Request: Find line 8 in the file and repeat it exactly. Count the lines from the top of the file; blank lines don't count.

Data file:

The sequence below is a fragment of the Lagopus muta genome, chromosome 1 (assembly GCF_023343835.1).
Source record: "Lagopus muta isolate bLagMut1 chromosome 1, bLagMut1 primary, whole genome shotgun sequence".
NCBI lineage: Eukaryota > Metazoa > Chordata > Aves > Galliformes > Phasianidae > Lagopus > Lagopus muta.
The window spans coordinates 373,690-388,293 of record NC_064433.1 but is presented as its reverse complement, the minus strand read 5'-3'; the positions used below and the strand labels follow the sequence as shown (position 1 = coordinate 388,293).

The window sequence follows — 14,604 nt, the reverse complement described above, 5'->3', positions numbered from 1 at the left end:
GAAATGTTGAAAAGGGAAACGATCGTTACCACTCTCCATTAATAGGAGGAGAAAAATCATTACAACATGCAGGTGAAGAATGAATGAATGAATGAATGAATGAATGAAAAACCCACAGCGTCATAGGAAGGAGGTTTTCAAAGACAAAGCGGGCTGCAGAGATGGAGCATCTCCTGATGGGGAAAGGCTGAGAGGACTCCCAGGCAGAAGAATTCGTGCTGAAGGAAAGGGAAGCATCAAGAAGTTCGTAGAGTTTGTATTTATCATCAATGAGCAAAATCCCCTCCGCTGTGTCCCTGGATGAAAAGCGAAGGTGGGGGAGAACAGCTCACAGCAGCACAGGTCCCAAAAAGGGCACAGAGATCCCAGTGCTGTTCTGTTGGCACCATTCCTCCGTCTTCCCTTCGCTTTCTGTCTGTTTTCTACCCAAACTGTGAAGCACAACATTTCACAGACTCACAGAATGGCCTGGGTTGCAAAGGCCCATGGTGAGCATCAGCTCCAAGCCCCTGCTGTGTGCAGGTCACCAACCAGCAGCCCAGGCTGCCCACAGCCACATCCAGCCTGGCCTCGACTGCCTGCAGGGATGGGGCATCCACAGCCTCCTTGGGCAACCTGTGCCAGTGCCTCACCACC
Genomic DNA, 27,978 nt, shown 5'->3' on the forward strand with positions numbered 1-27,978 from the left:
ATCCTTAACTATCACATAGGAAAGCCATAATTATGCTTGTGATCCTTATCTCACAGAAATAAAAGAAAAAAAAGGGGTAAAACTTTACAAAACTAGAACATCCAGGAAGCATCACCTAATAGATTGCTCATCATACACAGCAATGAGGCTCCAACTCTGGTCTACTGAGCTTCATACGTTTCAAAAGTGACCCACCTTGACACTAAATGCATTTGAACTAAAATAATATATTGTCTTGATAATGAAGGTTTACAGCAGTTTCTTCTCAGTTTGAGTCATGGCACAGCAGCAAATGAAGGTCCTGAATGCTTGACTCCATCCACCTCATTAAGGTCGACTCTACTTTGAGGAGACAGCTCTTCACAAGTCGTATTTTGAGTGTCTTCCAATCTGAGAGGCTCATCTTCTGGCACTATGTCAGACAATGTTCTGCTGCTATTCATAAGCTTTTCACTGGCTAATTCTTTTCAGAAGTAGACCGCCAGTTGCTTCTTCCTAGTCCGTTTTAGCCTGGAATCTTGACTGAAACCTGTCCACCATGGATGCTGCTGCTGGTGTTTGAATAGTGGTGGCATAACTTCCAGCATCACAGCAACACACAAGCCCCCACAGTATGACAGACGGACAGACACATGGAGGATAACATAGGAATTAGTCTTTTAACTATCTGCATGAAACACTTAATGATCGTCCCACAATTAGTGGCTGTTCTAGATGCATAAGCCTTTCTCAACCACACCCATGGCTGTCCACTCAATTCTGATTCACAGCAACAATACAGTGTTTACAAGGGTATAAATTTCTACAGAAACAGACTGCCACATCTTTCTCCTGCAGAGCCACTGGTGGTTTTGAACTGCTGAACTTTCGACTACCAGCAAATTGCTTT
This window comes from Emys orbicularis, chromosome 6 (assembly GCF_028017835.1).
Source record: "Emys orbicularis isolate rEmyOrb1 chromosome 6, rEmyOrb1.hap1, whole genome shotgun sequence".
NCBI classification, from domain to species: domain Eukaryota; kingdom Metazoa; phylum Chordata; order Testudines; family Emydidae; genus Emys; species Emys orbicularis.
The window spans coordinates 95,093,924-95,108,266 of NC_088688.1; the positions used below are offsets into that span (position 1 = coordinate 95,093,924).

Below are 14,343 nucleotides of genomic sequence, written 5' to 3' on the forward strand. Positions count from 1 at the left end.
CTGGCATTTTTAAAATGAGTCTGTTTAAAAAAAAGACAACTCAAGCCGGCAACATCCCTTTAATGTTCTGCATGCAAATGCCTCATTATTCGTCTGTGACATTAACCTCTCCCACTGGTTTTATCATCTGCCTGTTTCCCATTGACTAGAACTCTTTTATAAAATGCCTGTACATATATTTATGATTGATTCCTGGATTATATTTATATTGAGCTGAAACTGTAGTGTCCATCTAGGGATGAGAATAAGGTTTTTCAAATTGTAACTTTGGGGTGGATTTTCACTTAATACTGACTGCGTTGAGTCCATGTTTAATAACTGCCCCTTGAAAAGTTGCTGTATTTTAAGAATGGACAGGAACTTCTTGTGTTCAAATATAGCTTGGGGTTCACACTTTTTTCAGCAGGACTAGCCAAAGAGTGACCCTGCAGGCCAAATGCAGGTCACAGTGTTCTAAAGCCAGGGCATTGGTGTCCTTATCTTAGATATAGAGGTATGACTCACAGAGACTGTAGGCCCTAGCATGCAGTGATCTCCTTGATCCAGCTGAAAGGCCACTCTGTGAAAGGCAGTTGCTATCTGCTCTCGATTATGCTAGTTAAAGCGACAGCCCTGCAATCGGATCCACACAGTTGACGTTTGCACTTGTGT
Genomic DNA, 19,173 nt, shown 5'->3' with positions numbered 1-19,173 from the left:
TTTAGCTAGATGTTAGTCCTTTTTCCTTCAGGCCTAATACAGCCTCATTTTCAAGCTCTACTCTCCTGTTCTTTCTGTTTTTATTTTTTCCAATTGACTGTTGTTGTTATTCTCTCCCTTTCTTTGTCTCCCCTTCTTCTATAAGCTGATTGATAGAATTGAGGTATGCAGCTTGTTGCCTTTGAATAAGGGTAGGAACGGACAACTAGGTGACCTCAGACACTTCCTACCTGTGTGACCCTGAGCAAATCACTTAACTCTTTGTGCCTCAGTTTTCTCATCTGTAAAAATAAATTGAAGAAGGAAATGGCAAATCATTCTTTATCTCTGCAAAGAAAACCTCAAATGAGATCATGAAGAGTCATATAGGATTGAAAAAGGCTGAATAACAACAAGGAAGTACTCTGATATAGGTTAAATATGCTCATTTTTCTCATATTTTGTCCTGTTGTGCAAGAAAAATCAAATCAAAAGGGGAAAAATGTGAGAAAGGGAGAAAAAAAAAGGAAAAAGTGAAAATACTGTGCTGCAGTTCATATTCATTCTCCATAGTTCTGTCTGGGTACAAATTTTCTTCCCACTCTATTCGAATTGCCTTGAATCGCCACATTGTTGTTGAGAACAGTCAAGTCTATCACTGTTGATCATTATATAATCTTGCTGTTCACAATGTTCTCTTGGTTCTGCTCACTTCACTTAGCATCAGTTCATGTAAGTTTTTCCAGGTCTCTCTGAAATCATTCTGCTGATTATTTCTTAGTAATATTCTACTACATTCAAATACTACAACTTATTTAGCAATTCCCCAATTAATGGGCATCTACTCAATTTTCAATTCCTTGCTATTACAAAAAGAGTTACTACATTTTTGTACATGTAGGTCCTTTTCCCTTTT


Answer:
ATCCTTAACTATCACATAGGAAAGCCATAATTATGCTTGTGATCCTTATCTCACAGAAATAAAAGAAAAAAAAGGGGTAAAACTTTACAAAACTAGAACATCCAGGAAGCATCACCTAATAGATTGCTCATCATACACAGCAATGAGGCTCCAACTCTGGTCTACTGAGCTTCATACGTTTCAAAAGTGACCCACCTTGACACTAAATGCATTTGAACTAAAATAATATATTGTCTTGATAATGAAGGTTTACAGCAGTTTCTTCTCAGTTTGAGTCATGGCACAGCAGCAAATGAAGGTCCTGAATGCTTGACTCCATCCACCTCATTAAGGTCGACTCTACTTTGAGGAGACAGCTCTTCACAAGTCGTATTTTGAGTGTCTTCCAATCTGAGAGGCTCATCTTCTGGCACTATGTCAGACAATGTTCTGCTGCTATTCATAAGCTTTTCACTGGCTAATTCTTTTCAGAAGTAGACCGCCAGTTGCTTCTTCCTAGTCCGTTTTAGCCTGGAATCTTGACTGAAACCTGTCCACCATGGATGCTGCTGCTGGTGTTTGAATAGTGGTGGCATAACTTCCAGCATCACAGCAACACACAAGCCCCCACAGTATGACAGACGGACAGACACATGGAGGATAACATAGGAATTAGTCTTTTAACTATCTGCATGAAACACTTAATGATCGTCCCACAATTAGTGGCTGTTCTAGATGCATAAGCCTTTCTCAACCACACCCATGGCTGTCCACTCAATTCTGATTCACAGCAACAATACAGTGTTTACAAGGGTATAAATTTCTACAGAAACAGACTGCCACATCTTTCTCCTGCAGAGCCACTGGTGGTTTTGAACTGCTGAACTTTCGACTACCAGCAAATTGCTTT